A scientist, he had early accepted that science would not be able to offer any explanation of this.... Physical laws could not explain how one bit of the material world had formed the concept of "matter" and uttered the word "world." And it seemed to him that mankind could not be entirely a creature of thermodynamics if it had been able to conceive the notion of "entropy."

Well, yes. That is what you call a "good start," not a conclusion to arrive at on one's deathbed.

Given the infinite distance between man and chimp (and everything else in the cosmos), perhaps we ought not so hastily close the debate on man's trans-incarnate possibilities, no?

We have reasons, perhaps, to entertain the idea that our possibilities are different from those available to pebbles, trees, or even chimps.

We should not under-estimate our ignorance.

That's the spirit! Utilize (o) to unsaturate your (k) and make a space for (n). Tallis,

in utero in 1946 had had no idea of the world he was about to enter and strut about in, so knowingly, for a while. It is not impossible that this world has itself been another womb whose walls successfully muffle the rumours of another kind of reality, one perhaps that is even wider and even brighter.

Wo. Can I buy some pot from you?

Monday, April 30, 2018

Creative and Destructive Tension

Not much time, so let's get busy....

Well, I finished Aping Mankind over the weekend. The letdown was anticipated, because I knew in advance that Tallis is all offense and no defense -- literally, in that he demolishes materialism, but when it comes time to proffering a replacement, he's got nothing.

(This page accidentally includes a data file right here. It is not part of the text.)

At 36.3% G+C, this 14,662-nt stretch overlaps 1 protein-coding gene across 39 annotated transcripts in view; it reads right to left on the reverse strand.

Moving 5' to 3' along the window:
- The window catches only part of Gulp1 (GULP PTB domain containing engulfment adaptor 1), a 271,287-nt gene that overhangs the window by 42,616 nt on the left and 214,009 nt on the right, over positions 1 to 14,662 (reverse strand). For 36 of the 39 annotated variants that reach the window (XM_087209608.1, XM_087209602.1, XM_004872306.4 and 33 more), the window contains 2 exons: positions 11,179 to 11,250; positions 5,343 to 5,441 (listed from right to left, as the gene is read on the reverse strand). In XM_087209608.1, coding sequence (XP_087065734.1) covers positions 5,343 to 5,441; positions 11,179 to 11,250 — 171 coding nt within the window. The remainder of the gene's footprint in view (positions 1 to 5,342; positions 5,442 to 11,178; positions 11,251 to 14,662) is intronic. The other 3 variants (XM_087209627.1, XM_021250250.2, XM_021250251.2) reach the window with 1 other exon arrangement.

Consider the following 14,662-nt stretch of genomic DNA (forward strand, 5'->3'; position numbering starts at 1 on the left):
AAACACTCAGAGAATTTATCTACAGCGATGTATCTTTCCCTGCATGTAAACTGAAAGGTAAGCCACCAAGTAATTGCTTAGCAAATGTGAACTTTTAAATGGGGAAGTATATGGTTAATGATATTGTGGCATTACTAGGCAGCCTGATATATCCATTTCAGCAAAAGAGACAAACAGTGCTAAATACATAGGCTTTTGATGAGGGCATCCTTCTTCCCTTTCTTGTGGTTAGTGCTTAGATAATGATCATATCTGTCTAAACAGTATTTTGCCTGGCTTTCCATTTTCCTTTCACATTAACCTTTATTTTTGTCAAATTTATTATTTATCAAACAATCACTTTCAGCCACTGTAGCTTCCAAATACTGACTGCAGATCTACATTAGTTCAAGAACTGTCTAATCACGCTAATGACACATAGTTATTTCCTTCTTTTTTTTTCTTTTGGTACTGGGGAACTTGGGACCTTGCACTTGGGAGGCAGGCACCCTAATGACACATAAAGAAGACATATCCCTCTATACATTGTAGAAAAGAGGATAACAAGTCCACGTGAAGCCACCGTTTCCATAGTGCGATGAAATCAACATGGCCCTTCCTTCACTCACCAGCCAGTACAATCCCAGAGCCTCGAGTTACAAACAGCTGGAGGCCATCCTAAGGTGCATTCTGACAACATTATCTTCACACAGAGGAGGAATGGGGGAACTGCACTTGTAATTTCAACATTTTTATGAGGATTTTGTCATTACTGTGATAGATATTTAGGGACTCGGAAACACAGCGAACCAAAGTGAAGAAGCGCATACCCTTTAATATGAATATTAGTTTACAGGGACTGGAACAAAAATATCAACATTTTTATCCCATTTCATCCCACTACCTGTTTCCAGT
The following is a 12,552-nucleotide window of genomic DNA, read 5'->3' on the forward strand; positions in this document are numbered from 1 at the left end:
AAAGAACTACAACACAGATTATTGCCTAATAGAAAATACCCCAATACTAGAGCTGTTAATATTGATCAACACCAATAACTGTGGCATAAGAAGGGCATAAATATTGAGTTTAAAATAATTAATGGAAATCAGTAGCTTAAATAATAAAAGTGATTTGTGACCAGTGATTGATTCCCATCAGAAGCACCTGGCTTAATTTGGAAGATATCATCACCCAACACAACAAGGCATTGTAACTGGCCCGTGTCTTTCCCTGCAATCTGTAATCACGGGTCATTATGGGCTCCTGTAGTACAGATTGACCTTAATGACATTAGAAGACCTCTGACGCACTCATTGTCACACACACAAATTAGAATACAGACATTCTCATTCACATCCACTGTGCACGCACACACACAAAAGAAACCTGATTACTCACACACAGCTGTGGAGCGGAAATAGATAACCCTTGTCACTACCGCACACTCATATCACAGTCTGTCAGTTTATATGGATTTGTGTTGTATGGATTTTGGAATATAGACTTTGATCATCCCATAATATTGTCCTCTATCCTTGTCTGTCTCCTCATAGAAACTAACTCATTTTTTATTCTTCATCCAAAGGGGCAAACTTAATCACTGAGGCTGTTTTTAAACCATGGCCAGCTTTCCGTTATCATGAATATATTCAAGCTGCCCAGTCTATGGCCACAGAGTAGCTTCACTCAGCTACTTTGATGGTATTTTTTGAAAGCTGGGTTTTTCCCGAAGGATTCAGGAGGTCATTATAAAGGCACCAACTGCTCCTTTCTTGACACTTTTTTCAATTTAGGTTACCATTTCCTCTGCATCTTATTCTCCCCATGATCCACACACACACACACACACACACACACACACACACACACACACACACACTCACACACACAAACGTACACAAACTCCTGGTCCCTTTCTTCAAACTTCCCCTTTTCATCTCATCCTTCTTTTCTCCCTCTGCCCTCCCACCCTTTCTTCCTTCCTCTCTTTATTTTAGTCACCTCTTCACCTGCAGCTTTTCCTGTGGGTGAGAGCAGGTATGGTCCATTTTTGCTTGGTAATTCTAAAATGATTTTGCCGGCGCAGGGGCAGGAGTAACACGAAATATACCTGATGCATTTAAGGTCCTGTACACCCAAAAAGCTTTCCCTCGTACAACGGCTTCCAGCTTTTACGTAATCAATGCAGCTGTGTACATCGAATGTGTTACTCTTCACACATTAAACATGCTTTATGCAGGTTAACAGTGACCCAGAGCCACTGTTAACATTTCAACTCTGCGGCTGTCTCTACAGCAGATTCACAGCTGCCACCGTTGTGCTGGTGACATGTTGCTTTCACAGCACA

And no one can survive on nothing. Human beings require meaning; even a false religion such as materialism will have more allure than no religion at all. The atheist does not live on bread alone, but from every word that comes from the mouth of godlessness. It's why leftists embrace envy, feminists bitterness, and environmentalists trees.

I was thinking about this while walking the dog yesterday. For us it goes without saying that there is a creative and fruitful tension between faith and reason. Moreover, reason requires faith, while faith is a kind of reason -- not to mention that theology involves reasoning about the data of revelation.

Tallis doesn't seem to understand this, and would no doubt reject it if he did. And yet, he makes a number of unusual points that I've never heard an atheist make, and which sound more like they came from this blog or some other dodgy source.

For example, he insists that human beings "transcend apehood to the same degree by which life transcends mundane chemistry and physics" -- which is to say, infinitely. And yet, he makes nothing of this remarkable fact. He doesn't find it ironic that this is not only what the Judeo-Christian tradition has always taught, but that no one else is teaching: that man's creation is of a different order from everything else in the cosmos.

Of course this is expressed in mythic terms in Genesis, but anyone short of tenure understands that the function of myth is to convey metaphysical truths in a manner assimilable by the multitude. Few people have the time or temperament to be metaphysicians. And even then, left to their own devices, most self-styled metaphysicians will get it wrong.

Again, faith and reason create a fruitful tension, analogous to poetry, in which adherence to a form -- such as a rhyme scheme -- forces one to reach into the unfamiliar in order to reconcile the terms. Analogously, just think of Man and Woman, and how marriage corrals these two into a fruitful tension -- as opposed to feminism, which either denies the tension or renders it toxic.

Speaking of witch, on the same dog walk, after dwelling on the absence of the faith-reason tension in Tallis' thought, it occurred to me that this is true of the left in general. It explains how they are essentially addicted to "revolution" for its own sake. Like Tallis, they tear down every institution, but replace them with nothing. Instead of creating their own left wing versions of the Boys Scouts, or the university, or marriage, they just destroy ours. They create nothing but strife.